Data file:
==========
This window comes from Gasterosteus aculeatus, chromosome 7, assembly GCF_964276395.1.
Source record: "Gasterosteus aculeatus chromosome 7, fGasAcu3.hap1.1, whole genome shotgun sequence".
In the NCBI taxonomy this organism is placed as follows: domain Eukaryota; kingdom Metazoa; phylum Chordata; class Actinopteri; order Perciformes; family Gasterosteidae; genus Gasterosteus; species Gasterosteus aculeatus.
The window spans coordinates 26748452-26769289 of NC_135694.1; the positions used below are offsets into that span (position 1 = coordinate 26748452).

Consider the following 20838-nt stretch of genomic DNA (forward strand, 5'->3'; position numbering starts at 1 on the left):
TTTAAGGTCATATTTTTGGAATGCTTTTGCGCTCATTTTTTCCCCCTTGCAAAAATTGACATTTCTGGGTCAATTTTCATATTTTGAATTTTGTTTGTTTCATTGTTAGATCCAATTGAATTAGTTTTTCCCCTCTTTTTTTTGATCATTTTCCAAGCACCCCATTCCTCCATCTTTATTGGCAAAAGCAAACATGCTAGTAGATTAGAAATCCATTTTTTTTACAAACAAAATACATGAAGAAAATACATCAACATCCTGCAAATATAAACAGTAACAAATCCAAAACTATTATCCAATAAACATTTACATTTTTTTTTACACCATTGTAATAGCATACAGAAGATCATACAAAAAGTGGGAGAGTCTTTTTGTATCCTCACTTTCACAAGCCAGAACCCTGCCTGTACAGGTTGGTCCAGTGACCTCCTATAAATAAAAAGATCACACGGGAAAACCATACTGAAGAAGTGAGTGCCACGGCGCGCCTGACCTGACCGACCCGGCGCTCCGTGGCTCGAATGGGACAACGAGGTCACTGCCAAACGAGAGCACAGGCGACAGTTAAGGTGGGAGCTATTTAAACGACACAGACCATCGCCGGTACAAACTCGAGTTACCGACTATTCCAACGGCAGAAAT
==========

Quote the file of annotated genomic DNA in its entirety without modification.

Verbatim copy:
This window comes from Gasterosteus aculeatus, chromosome 7, assembly GCF_964276395.1.
Source record: "Gasterosteus aculeatus chromosome 7, fGasAcu3.hap1.1, whole genome shotgun sequence".
In the NCBI taxonomy this organism is placed as follows: domain Eukaryota; kingdom Metazoa; phylum Chordata; class Actinopteri; order Perciformes; family Gasterosteidae; genus Gasterosteus; species Gasterosteus aculeatus.
The window spans coordinates 26748452-26769289 of NC_135694.1; the positions used below are offsets into that span (position 1 = coordinate 26748452).

Consider the following 20838-nt stretch of genomic DNA (forward strand, 5'->3'; position numbering starts at 1 on the left):
TTTAAGGTCATATTTTTGGAATGCTTTTGCGCTCATTTTTTCCCCCTTGCAAAAATTGACATTTCTGGGTCAATTTTCATATTTTGAATTTTGTTTGTTTCATTGTTAGATCCAATTGAATTAGTTTTTCCCCTCTTTTTTTTGATCATTTTCCAAGCACCCCATTCCTCCATCTTTATTGGCAAAAGCAAACATGCTAGTAGATTAGAAATCCATTTTTTTTACAAACAAAATACATGAAGAAAATACATCAACATCCTGCAAATATAAACAGTAACAAATCCAAAACTATTATCCAATAAACATTTACATTTTTTTTTACACCATTGTAATAGCATACAGAAGATCATACAAAAAGTGGGAGAGTCTTTTTGTATCCTCACTTTCACAAGCCAGAACCCTGCCTGTACAGGTTGGTCCAGTGACCTCCTATAAATAAAAAGATCACACGGGAAAACCATACTGAAGAAGTGAGTGCCACGGCGCGCCTGACCTGACCGACCCGGCGCTCCGTGGCTCGAATGGGACAACGAGGTCACTGCCAAACGAGAGCACAGGCGACAGTTAAGGTGGGAGCTATTTAAACGACACAGACCATCGCCGGTACAAACTCGAGTTACCGACTATTCCAACGGCAGAAAT